The Pontotoc County Amateur Radio Association participated Saturday and Sunday, June 23 and 24 in the American Radio Relay League’s 2018 Annual World Day.
I know that’s a lot of names and terms that not everyone will find familiar, so let me break it down.
• What is amateur radio? Known to many as “amateur radio“, this branch of radio communications has its roots in early radio communications. Amateur radio is a hobby and, by law, completely non-commercial. Operating a radio on all bands designated as amateur requires a license. More advanced licenses allow the use of more frequency bands.
• Who can become an amateur radio operator and how can I become an amateur radio operator? There is no age limit to become a “ham”. Knowledge of Morse code is no longer required for any US amateur radio license, and it is not even necessary to be a US citizen. To become an “amateur” radio operator, you must pass a 35-question test from a volunteer examiner. If you would like to do so, contact me at the address at the bottom of this article and I will put you in touch with one.
• What is a frequency and what are some examples of amateur radio frequencies? Commercial radio listeners are undoubtedly familiar with the FM radio band, which extends from 88 MHz to 108 MHz. “MHz” stands for one million hertz, named after Heinrich Rudolf Hertz, the German physicist who first conclusively proved the existence of electromagnetic waves. One hertz is one cycle per second. Amateur radio frequencies are divided into bands and cover the entire radio spectrum, from “short wave”, starting above the AM band and extending almost to the lowest television channel frequencies, through VHF , UHF and extending into the microwave bands. The radio frequencies that travel around the world through a phenomenon known as “propagation” are usually those below 30 MHz.
• Is amateur radio the same as the citizens band, “CB? ” No. Although they use many of the same principles, CB radio does not require a license to operate and is limited to 40 channels in the 27 Mhz portion of the spectrum.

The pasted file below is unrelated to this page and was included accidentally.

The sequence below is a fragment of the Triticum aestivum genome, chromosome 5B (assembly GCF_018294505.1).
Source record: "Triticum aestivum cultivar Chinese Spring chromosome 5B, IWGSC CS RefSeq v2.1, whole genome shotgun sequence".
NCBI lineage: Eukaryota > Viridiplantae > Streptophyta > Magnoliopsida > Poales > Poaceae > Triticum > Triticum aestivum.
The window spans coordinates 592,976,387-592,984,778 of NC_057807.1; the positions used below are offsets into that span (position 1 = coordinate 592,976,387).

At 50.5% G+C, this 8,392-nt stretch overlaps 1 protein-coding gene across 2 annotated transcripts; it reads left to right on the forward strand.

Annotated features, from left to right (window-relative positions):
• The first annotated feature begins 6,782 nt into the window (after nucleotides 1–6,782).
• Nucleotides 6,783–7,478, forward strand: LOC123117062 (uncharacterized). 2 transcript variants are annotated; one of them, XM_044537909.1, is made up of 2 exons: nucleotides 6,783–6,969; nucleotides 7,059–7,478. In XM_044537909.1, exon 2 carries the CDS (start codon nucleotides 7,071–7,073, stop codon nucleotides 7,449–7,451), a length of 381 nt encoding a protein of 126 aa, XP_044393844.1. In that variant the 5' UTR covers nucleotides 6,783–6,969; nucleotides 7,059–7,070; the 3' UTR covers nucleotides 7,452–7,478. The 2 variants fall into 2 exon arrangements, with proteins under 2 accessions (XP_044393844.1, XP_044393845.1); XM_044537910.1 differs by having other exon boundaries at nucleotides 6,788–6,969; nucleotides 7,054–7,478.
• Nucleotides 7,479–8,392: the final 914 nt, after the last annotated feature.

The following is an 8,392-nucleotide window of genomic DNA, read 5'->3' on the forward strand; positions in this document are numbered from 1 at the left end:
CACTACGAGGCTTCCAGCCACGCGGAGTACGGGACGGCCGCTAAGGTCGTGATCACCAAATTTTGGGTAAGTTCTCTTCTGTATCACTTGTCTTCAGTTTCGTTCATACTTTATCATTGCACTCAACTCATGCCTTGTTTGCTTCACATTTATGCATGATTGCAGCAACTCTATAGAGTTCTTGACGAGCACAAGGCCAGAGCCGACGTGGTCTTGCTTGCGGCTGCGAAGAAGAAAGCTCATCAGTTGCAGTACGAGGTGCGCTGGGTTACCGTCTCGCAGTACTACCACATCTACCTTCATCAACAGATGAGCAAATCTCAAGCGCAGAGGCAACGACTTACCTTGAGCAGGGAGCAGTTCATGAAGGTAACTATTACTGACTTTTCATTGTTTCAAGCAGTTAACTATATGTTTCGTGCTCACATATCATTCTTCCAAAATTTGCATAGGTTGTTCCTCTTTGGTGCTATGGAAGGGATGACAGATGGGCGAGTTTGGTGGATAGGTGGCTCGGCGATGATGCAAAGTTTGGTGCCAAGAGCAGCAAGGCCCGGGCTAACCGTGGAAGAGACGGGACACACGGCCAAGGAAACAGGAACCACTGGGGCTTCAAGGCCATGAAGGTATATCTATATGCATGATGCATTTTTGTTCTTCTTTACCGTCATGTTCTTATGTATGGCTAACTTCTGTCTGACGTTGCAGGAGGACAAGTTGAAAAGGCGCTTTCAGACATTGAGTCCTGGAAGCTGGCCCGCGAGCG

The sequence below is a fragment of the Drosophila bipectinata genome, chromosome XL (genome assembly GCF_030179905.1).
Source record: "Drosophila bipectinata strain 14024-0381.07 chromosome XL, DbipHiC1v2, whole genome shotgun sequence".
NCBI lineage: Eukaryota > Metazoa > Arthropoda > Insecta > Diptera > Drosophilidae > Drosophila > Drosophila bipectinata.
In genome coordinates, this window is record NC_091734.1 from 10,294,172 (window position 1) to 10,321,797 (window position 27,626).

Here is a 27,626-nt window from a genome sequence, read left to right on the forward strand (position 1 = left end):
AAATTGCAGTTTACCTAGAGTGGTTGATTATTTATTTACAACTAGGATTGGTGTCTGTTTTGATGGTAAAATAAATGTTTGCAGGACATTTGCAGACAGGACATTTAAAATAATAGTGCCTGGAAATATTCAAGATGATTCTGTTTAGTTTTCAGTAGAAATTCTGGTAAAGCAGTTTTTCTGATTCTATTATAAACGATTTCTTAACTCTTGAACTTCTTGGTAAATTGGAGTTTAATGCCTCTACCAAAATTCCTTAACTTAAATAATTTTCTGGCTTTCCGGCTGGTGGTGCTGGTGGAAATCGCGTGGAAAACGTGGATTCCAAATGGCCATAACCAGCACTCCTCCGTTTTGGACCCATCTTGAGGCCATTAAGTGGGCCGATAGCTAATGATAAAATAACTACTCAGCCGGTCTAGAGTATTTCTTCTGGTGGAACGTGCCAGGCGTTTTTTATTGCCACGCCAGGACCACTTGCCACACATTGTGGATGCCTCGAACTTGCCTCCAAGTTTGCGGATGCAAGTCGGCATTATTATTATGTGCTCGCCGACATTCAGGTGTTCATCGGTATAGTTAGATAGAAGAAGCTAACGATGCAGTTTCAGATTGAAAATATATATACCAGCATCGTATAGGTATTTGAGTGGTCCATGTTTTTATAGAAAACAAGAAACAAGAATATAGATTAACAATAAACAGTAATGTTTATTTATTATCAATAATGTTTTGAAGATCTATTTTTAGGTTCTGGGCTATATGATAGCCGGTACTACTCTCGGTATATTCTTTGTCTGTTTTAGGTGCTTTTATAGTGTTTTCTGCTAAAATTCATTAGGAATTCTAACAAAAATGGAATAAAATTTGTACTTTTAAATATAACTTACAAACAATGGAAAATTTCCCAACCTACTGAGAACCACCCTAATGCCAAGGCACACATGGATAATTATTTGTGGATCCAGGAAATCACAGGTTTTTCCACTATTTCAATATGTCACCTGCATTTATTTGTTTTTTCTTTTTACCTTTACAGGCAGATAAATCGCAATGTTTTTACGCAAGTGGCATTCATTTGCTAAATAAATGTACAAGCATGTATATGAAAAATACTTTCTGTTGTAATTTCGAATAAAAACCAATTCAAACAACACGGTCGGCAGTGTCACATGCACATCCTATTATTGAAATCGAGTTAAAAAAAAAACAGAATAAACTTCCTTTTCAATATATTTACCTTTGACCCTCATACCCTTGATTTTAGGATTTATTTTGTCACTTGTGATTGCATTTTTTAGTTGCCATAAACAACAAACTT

• What is “Field Day?” Each June, the ARRL sponsors Field Day, a worldwide competition designed to challenge and strengthen the ability of radio amateurs to communicate under adverse field conditions, by simulating situations in which normal communications may not be available. , such as during a natural disaster. Field Day, in my opinion, is that one-way amateur radio can remain relevant in the 21st century.
As an amateur radio operator since 1996, I’ve seen the hobby change as quickly as the tech scene in general. Meaningful use of the entire radio spectrum is increasingly important in a world that depends on radio power for everything from cell phone service to onboard military communications, and everything in between. uses any type of wireless technology.
One of my favorite activities as a radio ham is the on-air spot. Antennas are to radio waves what lenses are to light, and I find them equally fascinating. One thing I notice in our community is a number of antennas at the top of companies that are no longer in use due to the transition to cellular smart phones. If you have an unused antenna on or in your business and would like to donate it to the Pontotoc County Amateur Radio Association, contact me and I can find a good home for it.
Finally, if you have a police or public safety scanner and want to listen to local amateurs, program it to 145.27 Mhz or 147.285, and start listening!
To contact Richard about becoming an amateur radio operator or with any other questions, email email@example.com.